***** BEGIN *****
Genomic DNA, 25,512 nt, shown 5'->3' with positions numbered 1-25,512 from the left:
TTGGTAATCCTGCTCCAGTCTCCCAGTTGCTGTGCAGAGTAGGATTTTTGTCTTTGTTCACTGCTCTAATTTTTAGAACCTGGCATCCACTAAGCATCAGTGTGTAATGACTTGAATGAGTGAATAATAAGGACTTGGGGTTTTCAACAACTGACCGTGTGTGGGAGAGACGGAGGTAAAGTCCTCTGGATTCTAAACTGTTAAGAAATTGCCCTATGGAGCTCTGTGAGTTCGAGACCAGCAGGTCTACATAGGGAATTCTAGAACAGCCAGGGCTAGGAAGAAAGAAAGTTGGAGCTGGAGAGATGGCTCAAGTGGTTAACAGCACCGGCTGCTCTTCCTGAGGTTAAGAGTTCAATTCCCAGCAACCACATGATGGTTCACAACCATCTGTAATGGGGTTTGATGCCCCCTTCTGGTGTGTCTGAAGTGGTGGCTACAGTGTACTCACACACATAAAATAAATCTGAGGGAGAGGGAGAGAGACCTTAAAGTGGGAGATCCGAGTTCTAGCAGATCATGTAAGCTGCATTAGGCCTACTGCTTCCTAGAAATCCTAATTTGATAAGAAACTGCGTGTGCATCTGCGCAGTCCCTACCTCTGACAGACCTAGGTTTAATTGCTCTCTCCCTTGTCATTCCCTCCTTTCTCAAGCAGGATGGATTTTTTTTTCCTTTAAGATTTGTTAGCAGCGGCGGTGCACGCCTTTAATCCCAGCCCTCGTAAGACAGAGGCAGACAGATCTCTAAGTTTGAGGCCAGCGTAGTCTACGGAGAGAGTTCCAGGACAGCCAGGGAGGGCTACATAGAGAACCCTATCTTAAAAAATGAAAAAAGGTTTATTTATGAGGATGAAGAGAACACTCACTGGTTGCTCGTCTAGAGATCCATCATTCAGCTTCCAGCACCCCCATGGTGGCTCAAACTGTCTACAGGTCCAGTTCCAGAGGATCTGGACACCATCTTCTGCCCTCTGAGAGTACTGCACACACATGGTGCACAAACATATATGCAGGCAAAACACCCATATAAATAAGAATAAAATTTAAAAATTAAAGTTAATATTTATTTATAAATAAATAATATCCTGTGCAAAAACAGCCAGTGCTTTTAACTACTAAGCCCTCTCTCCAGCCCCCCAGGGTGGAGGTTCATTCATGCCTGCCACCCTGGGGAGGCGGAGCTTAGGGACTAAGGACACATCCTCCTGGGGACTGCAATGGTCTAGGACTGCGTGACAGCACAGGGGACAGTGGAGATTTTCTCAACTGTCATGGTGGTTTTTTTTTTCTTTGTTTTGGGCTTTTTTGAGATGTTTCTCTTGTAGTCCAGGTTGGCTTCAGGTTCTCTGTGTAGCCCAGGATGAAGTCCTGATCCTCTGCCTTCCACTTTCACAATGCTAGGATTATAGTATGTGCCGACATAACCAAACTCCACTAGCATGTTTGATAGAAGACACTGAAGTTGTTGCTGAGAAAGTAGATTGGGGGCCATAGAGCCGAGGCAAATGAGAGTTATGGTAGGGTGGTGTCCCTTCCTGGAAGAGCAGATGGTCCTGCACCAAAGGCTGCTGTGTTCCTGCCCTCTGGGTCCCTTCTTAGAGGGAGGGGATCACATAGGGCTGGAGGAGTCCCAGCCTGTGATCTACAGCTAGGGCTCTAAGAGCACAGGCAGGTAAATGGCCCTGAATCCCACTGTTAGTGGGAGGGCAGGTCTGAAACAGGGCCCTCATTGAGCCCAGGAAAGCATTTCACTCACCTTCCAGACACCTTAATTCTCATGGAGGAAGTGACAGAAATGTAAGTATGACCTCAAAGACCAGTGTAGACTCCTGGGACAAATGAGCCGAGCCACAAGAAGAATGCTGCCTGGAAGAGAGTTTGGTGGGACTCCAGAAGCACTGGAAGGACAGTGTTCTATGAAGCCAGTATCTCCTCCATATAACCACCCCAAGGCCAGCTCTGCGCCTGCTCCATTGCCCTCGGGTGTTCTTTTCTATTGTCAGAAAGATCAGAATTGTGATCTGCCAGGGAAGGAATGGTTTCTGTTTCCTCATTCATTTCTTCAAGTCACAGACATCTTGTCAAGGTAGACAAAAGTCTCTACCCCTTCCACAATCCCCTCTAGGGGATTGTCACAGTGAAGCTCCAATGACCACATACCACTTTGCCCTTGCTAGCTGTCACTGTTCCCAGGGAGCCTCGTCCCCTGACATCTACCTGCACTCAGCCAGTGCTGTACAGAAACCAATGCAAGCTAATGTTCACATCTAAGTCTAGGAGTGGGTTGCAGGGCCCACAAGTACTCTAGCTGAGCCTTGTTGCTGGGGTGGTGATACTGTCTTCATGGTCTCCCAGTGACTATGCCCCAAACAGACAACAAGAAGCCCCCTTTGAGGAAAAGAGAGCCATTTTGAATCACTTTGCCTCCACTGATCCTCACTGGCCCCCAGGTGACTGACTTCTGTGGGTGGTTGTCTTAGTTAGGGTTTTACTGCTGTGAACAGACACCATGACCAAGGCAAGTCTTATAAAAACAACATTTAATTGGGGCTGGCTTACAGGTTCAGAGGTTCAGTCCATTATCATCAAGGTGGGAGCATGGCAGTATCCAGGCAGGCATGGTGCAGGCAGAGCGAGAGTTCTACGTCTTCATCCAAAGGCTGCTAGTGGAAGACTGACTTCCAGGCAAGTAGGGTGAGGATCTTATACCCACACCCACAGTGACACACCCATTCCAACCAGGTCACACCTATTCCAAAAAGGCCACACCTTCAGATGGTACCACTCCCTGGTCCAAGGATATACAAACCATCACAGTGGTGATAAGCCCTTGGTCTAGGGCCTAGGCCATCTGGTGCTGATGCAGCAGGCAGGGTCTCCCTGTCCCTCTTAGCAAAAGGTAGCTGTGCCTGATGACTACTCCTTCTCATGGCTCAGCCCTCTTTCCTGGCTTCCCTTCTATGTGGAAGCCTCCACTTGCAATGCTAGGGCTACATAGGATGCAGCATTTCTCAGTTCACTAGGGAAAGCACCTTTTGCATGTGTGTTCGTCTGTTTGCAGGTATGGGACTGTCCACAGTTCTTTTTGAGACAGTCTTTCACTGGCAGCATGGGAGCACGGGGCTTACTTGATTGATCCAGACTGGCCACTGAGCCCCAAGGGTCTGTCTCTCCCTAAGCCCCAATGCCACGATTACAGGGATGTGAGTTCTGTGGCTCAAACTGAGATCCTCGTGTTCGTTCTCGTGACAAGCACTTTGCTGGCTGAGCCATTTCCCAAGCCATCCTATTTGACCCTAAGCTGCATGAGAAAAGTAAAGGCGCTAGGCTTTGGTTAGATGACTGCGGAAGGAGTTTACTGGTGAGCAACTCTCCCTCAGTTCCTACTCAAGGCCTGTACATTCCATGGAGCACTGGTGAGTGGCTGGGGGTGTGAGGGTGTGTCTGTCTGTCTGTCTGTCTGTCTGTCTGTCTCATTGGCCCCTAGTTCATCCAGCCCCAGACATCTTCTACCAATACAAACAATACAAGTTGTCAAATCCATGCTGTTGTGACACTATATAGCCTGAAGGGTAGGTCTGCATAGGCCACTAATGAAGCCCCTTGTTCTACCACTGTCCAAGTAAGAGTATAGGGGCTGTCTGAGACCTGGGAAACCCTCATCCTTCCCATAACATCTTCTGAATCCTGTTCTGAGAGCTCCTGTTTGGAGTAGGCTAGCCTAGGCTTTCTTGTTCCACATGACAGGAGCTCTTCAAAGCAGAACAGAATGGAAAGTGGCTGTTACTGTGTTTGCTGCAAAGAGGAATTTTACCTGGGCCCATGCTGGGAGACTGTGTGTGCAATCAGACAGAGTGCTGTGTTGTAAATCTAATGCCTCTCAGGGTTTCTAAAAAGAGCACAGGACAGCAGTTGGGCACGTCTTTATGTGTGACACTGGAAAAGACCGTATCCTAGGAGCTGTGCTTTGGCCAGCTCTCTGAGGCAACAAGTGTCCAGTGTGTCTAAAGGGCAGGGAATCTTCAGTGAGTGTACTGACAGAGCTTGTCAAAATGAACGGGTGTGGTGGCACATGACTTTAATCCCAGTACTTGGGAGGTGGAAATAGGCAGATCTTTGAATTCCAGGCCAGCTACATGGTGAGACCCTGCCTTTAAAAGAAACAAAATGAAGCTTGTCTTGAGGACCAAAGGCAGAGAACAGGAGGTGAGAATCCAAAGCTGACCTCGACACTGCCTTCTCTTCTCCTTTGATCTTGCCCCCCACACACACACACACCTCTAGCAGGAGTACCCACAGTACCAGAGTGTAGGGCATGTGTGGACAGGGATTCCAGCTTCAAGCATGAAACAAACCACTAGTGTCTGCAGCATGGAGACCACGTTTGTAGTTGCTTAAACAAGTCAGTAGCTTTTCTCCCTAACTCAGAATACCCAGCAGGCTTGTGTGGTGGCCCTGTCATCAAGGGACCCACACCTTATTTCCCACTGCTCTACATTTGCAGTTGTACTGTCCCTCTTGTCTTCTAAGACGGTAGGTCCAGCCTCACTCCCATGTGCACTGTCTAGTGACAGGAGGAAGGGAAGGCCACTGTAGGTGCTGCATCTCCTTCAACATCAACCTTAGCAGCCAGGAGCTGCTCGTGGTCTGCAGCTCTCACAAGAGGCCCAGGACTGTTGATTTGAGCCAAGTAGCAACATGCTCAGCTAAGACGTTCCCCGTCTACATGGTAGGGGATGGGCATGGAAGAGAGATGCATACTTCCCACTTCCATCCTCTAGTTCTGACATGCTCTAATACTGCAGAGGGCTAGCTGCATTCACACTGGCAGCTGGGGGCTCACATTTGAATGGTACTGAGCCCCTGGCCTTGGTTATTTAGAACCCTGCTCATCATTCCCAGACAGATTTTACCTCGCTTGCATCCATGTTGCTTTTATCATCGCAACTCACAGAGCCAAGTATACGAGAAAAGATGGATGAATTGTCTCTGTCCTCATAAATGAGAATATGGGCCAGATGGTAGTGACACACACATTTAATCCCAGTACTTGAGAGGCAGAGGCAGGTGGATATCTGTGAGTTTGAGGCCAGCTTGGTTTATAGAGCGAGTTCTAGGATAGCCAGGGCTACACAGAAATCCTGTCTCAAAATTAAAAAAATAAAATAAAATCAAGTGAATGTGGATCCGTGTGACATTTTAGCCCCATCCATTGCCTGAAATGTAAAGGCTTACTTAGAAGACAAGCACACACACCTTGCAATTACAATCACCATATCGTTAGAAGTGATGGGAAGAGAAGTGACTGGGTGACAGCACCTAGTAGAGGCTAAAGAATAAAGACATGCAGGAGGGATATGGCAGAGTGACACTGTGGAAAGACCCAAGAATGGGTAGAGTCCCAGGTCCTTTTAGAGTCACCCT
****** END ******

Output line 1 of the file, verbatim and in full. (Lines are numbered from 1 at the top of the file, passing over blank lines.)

Genomic DNA, 25,512 nt, shown 5'->3' with positions numbered 1-25,512 from the left: